Rembrandt Data Techs., LP v. AOL, LLC, No. 2010-1002 (Fed. Cir. April 18, 2011) (Judges Gajarsa, Linn, and Dyk)

“License or no license: that is the question.”  The Federal Circuit’s answer was “yes.”  After reviewing a complicated licensing and patent transfer history, the court held that there was no patent infringement because Rembrandt’s patent rights were exhausted after the first sale.  This case also involves industry standards relating to telecommunication protocols and mixing of method claims and apparatus claims in the same patent, which is an issue that the court does not encounter often.

The Federal Circuit also affirmed the district court’s holding that a number of Rembrandt’s patent claims are indefinite, stating that it has “repeatedly and consistently recognized that courts may not redraft claims, whether to make them operable or to sustain their validity.”  Slip op. at 16.  It concluded that these claims are not salvageable through an alternative construction, as “the correction suggested by Rembrandt is ‘not minor, obvious, free from reasonable debate or evident from the prosecution history.’”  Id.

Read the Rembrandt opinion here.

 

Akamai Techs., Inc. v. Mass. Institute of Tech., Nos. 2009-1372, -1380, -1416, -1417 (April 20, 2011) (en banc order) (nonprecedential)

The court has agreed to hear the Akamai divided infringement case again, en banc, and requested supplemental briefing on the following question:

“If separate entities each perform separate steps of a method claim, under what circumstances would that claim be directly infringed and to what extent would each of the parties be liable?”

The court will hear the appeal again, based on the original filed briefs and any supplemental briefs relating to the new question that the parties have been asked to address.  The original panel opinion has been vacated.  For more information about the divided infringement issue that has been brewing at the Federal Circuit, see our post on McKesson.

Read the en banc order here.

 

Sanders v. The Mosaic Company, No. 2010-1418 (Fed. Cir. April 20, 2011) (Judges Prost, Schall, and Moore)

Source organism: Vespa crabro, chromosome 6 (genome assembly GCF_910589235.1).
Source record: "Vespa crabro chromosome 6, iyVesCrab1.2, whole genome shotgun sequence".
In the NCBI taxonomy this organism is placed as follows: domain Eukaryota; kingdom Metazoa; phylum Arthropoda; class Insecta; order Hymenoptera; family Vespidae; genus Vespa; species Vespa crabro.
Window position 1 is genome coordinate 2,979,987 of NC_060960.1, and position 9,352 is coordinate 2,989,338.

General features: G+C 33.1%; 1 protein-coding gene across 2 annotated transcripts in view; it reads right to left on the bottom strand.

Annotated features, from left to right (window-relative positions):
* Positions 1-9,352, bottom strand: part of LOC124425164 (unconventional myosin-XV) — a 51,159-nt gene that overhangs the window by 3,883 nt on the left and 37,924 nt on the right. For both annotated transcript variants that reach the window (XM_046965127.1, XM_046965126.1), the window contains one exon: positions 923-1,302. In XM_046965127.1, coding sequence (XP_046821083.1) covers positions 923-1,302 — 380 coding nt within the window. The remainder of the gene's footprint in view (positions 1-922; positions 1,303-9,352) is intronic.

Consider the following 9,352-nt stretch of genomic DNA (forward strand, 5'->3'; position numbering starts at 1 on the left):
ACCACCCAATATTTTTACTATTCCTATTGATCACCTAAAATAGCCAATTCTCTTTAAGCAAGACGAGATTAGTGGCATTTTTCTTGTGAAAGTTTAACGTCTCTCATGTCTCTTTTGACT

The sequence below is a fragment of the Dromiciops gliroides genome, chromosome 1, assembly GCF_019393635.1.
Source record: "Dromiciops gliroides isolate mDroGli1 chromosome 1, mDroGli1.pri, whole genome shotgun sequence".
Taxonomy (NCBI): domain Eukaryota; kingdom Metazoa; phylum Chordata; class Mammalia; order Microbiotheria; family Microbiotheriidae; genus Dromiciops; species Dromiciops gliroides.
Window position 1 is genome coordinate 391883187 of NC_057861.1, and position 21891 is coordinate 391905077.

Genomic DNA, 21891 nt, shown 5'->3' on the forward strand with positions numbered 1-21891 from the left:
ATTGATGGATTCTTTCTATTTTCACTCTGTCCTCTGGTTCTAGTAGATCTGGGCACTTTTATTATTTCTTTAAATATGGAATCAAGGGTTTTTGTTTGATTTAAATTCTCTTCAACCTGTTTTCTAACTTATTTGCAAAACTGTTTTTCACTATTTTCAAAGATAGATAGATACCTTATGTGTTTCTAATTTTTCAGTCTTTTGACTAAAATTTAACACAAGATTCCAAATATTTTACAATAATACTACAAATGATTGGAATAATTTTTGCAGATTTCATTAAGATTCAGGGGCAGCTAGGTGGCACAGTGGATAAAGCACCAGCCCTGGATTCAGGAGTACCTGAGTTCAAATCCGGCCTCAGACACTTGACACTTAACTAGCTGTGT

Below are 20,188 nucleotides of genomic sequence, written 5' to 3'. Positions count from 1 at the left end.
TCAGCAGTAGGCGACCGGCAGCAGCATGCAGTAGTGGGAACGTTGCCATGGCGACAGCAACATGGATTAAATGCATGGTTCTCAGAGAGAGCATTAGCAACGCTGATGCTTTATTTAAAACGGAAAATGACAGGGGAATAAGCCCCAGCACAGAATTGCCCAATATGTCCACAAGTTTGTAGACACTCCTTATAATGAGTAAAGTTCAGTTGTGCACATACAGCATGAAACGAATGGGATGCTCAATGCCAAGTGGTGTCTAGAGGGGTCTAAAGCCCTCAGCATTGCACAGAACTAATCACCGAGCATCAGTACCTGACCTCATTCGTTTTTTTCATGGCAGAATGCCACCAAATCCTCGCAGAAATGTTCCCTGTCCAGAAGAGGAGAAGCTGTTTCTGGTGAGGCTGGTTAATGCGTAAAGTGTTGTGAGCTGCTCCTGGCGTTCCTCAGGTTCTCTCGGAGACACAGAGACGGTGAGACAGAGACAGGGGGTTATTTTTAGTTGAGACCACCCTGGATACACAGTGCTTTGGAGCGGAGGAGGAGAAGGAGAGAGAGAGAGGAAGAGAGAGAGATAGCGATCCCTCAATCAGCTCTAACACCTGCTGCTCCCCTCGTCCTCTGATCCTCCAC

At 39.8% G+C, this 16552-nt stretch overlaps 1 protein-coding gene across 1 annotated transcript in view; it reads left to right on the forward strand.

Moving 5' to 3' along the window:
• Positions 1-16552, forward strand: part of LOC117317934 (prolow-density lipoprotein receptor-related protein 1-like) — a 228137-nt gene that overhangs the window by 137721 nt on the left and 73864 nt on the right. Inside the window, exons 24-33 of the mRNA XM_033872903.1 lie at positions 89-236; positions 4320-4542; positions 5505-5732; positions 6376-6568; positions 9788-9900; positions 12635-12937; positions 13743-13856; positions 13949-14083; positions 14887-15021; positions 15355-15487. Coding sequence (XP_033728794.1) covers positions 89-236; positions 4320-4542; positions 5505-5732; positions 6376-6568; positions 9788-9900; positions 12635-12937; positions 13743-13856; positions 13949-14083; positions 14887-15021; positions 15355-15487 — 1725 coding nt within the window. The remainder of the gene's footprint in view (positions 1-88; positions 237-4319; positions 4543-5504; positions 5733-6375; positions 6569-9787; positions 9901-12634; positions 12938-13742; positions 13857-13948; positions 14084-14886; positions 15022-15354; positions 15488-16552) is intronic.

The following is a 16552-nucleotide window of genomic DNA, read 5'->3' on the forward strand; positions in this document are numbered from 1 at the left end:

Saunders involves a claim construction analysis and the question of whether the prosecution history results in disclaimer of non-homogeneous mixtures of a fertilizer product.  In an unusual decision, the court determined that the prosecution history does not limit the claim terms, which are distinguishable from the arguments and terms at issue during prosecution of the patent application.

Additionally, the court affirmed the trial court’s holding that the complaint could be amended to add an inequitable conduct claim, concluding that this claim describing an expert declaration filed with the Patent Office that failed to disclose an expert’s relationship with the co-plaintiff in the litigation and failed to list papers that he co-authored with the inventor on his submitted CV was pled with sufficient specificity.

Read the Sanders opinion here.

 

TiVo Inc. v. EchoStar Corp., No. 2009-1374 (Fed. Cir. April 20, 2011) (en banc)

The Federal Circuit issued a much-anticipated en banc opinion in the TiVo digital video recorder (DVR) patent case, which followed a contempt proceeding based on a permanent injunction issued against EchoStar.  The court had directed the parties “to address the circumstances under which a finding of contempt by a district court would be proper as to infringement by newly accused products and also address the proper time to raise the defenses of vagueness and overbreadth of an injunction.”  Slip op. at 7-8.

The post-patent trial injunction against EchoStar prohibited, among other activities, the making, using, offering for sale, or selling of satellite television receivers that had been found to infringe the TiVo patents.  EchoStar was also required to disable DVR functionality in receivers held by current customers and any new receivers that would be provided to customers in the future.